Authors - Alexander Pope
Alexander Pope (21 May 1688 - 30 May 1744) was an 18th-century English poet, best known for his satirical verse and for his translation of Homer. Famous for his use of the heroic couplet, he is the third-most frequently quoted writer in The Oxford Dictionary of Quotations, after Shakespeare and Tennyson. - Wikipedia
How happy is the blameless Vestal's lot! The world forgetting, by the world forgot. Eternal sunshine of the spotless mind! Each pray'r accepted, and each wish resign'd.
To err is human; to forgive is divine.
Let me tell you I am better acquainted with you for a long absence, as men are with themselves for a long affliction: absence does but hold off a friend, to make one see him the truer.
Strength of mind is exercise, not rest.
Do good by stealth, and blush to find it fame.
An honest man is the noblest work of God.
A little learning is a dangerous thing; drink deep, or taste not the Pierian spring: there shallow draughts intoxicate the brain, and drinking largely sobers us again.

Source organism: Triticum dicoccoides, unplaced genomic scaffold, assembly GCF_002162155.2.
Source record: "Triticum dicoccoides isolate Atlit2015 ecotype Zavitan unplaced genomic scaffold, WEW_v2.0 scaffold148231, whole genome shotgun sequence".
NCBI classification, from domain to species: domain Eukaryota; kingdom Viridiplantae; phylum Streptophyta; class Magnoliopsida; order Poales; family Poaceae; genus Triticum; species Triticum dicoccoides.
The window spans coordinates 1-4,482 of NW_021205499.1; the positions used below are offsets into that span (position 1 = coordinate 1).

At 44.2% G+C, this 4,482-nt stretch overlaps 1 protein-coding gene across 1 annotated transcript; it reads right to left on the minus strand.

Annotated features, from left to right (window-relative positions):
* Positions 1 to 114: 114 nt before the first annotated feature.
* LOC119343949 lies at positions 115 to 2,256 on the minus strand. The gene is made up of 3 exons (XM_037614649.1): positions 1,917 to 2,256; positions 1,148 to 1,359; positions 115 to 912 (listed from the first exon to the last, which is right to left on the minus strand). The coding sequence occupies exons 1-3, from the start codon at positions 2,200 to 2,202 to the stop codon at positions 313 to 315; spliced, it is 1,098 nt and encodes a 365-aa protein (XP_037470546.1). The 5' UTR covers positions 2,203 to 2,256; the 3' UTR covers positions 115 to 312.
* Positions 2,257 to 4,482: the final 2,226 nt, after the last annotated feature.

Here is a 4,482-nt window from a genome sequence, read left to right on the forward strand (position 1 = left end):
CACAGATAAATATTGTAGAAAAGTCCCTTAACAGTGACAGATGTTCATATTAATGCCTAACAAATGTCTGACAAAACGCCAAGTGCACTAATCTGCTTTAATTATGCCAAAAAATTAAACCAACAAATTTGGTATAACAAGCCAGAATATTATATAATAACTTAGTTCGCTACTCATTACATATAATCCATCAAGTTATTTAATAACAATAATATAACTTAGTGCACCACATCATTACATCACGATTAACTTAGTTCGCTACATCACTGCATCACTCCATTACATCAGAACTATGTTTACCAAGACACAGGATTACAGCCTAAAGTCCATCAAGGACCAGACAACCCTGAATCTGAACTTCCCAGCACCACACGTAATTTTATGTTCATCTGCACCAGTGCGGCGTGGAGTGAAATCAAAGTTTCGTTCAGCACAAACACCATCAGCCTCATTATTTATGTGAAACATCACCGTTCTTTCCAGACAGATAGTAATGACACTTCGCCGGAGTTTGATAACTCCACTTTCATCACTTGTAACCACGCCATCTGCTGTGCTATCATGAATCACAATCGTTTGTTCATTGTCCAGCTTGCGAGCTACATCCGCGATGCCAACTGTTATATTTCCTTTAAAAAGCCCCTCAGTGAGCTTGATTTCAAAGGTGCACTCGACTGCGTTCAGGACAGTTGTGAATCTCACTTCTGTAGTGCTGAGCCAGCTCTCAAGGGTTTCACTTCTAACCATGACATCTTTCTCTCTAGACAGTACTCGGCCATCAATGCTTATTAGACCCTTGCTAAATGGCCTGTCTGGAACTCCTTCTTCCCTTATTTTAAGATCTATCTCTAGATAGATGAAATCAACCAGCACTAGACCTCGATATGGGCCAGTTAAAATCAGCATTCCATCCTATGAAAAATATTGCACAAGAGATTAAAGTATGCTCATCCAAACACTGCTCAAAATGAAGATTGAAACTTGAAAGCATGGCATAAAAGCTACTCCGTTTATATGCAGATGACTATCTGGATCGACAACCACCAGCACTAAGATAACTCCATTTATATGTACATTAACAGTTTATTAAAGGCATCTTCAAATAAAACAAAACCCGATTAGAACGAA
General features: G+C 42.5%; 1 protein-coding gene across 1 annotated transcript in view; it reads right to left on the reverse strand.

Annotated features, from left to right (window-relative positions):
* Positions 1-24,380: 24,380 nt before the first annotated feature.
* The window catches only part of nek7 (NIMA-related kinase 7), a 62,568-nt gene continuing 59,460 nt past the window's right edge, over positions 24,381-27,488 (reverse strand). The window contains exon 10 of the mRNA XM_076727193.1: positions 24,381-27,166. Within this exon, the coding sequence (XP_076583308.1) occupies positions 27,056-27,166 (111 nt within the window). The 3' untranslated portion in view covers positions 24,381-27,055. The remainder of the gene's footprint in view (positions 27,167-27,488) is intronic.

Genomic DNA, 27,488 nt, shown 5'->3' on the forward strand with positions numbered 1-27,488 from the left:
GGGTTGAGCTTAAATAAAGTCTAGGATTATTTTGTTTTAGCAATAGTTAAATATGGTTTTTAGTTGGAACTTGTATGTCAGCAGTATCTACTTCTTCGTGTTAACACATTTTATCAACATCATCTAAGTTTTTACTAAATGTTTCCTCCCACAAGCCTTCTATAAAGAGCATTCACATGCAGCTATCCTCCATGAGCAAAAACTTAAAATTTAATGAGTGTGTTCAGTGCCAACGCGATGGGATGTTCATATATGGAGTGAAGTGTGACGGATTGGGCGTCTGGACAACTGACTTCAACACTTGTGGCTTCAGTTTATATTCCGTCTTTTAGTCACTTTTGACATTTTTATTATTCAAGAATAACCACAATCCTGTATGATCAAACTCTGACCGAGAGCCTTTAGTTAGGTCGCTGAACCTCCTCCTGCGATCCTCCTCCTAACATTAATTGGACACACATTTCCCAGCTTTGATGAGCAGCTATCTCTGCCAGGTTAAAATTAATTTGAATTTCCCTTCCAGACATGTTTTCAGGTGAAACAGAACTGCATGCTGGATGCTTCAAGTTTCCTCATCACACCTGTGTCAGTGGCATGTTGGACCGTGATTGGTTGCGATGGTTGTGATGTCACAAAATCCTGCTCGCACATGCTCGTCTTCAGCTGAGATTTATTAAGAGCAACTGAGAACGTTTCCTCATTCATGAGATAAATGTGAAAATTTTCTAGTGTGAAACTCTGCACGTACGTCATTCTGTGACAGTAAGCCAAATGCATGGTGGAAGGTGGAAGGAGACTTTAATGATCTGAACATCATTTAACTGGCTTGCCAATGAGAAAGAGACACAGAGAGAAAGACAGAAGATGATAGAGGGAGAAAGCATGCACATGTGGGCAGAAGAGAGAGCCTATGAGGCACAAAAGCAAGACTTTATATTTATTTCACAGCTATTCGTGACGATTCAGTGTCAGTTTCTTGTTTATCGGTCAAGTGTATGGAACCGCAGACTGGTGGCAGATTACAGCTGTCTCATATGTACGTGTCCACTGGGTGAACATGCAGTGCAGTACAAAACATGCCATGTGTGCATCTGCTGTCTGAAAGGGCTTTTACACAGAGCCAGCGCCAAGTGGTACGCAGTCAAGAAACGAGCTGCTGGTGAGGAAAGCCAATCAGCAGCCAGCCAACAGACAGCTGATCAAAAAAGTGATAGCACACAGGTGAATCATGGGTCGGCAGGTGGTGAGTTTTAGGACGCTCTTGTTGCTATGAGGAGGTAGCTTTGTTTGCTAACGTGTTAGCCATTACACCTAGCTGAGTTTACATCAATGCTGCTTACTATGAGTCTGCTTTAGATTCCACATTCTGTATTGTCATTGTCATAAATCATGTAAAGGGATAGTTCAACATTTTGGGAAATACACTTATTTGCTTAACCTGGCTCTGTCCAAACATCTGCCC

He who tells a lie is not sensible of how great a task he undertakes; for he must be forced to invent twenty more to maintain that one.
Man: the glory, jest, and riddle of the world.
Ten censure wrong, for one that writes amiss.
And all who told it added something new, And all who heard it made enlargements too.
Our passions are like convulsion fits, which, though they make us stronger for a time, leave us the weaker ever after.
A man should never be ashamed to own he has been wrong, which is but saying, that he is wiser today than he was yesterday.
Wit is the lowest form of humor.
Some people will never learn anything, for this reason, because they understand everything too soon.
The bookful blockhead, ignorantly read With loads of learned lumber in his head.
To err is human; to forgive, divine.
So vast is art, so narrow human wit.
They dream in courtship, but in wedlock wake.
Amusement is the happiness of those who cannot think.